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The Mobile Chain of Attack

How mobile-borne threats like phishing and malware end up on business networks, leading to costly data breaches.

If you’re wondering whether mobile devices actually pose a cyberthreat to your business data, or whether it’s just a lot of vendor hype… you’re not alone.

In reality, as with most things in life, it’s not black and white, and it largely depends on your particular mobility set up as to whether you believe mobile security to be a priority for your IT budgets.

Let’s look at some of the threats, their prevalence, whether you actually need to worry about them, and the best way to mitigate them.

Firstly, how can mobile threats on personal phones impact businesses?

This diagram summarises the chain the attack from mobile threats, all the way through to the impact on your business.

  • Quite simply, it starts with a cyberthreat – often unique to mobile devices – such as phishing, malware (like spyware, viruses, keyloggers, banking Trojans etc) or Man-in-the-Middle attacks.
  • The attackers can then either login to phishing victims’ user accounts remotely,  get data back from compromised devices or even remotely access those devices. So when the user connects to their business network or accesses Cloud apps like Google Drive, Slack, etc from their smartphone any data that resided on those systems is now potentially in the hands of the attacker.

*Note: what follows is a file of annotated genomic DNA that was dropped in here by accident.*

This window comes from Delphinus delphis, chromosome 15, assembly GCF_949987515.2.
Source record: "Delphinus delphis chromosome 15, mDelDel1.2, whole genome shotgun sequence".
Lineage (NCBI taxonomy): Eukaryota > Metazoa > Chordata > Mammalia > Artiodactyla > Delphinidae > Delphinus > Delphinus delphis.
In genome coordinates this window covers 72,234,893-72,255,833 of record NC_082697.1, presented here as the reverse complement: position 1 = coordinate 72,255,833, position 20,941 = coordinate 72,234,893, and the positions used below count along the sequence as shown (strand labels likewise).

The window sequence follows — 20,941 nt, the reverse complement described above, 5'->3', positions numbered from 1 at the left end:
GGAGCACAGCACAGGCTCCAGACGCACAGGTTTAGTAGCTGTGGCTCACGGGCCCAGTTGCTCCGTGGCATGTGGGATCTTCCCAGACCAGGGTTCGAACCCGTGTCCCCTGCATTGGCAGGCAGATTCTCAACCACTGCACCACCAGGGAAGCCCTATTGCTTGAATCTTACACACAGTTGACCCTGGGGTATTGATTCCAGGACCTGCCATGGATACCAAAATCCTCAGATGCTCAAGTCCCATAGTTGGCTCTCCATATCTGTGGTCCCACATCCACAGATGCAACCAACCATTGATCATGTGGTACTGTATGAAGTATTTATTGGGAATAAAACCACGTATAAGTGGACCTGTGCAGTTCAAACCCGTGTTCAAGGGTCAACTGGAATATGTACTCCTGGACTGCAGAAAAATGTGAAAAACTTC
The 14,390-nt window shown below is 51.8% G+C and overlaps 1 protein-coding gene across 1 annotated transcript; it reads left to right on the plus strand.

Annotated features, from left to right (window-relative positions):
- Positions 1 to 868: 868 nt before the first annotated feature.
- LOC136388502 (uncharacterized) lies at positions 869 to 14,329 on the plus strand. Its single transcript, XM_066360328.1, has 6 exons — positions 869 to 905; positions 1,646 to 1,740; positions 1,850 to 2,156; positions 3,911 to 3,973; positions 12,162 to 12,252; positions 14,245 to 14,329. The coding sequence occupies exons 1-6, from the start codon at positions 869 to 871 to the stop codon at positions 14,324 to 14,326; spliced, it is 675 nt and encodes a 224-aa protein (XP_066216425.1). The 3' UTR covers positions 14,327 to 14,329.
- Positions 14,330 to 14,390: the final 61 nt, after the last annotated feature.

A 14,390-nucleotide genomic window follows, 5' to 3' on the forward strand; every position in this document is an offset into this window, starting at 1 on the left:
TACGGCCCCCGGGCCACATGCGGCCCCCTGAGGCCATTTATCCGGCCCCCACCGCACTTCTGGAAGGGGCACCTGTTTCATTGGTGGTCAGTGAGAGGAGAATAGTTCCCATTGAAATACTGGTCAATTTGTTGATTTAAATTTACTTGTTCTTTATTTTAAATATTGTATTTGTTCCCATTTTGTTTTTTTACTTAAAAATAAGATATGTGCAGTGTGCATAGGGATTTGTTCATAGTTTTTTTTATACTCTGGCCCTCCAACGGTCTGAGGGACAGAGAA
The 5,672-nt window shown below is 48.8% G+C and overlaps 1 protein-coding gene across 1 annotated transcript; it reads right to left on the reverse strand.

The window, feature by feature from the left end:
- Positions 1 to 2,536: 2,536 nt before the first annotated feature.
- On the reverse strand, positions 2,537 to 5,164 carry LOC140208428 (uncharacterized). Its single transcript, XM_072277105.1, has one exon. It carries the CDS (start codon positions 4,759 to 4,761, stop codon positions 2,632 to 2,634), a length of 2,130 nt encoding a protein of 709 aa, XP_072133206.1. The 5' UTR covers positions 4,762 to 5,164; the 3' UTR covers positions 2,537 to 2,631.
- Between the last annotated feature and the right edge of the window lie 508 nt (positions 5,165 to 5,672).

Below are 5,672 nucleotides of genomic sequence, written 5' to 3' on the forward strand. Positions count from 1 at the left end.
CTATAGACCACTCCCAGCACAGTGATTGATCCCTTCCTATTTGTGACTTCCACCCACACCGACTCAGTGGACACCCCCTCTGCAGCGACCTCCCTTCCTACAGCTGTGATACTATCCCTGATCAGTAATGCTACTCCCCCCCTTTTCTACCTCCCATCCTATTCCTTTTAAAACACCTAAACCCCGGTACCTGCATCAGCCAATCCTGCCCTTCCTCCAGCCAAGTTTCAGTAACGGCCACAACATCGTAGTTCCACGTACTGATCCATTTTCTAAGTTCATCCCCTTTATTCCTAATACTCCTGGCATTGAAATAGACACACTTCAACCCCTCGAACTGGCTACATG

• This constitutes a data breach, and can result in theft of data, regulatory fines, compensation payouts to customers, personal information that can lead to cyberattacks on other employees, and reputational damage.

But, how likely are these sorts of mobile attacks?

Well, that depends on a few factors, including your sector and your mobility environment.

For example, if you’re a big organisation that works with a lot of valuable financial data about customers, then you can assume you’re a hot target for cybercriminals. Attackers might spend a lot more effort on social engineering to try to con employees into divulging passwords, or opening malicious attachments.

If you run a local chain of hair salons, you still have personally identifiable information (PII) on your customers, including perhaps contact details, payment information, medical data…

In this second instance, you’re more likely to be subject to a scattergun approach to cyberattacks rather than a targeted Spear-phishing or Whaling attack – mainly because it makes better economic sense for cyberattackers to use cheaper attacks on more organisations, and invest more time and effort into those where the rewards are greater.

Furthermore, if your employees are high risk targets for cyberattackers you might decide to prevent access to any business systems from personal smartphones, and provide company-owned devices instead. Or insist that any devices used for work have MDM and/or MTD installed on them so you can manage access and apps, and detect threats to your business before it can have an impact.

Mobile threats increased 1,400% in the four years between 2016 and 2020

Apps – and Apple vs Android

Whether your employees use Android or iOS is another consideration. Because of Apple’s walled garden it’s much harder for people to install “non-approved” apps on an iPhone – all apps need to be first vetted by the App Store, and the rules around privacy and security and stringent.

That’s not to say that Android is less secure than Apple, and bad apps occasionally make their way on to the App Store just as they on the Google Play store – they just crop up more often on Google Play. Android is also more configurable, so it can be left vulnerable if users aren’t comfortable with setting it up well, while Apple takes that out of users’ hands.

Apple Blocked 1.6 Million Risky, Vulnerable Apps in 2021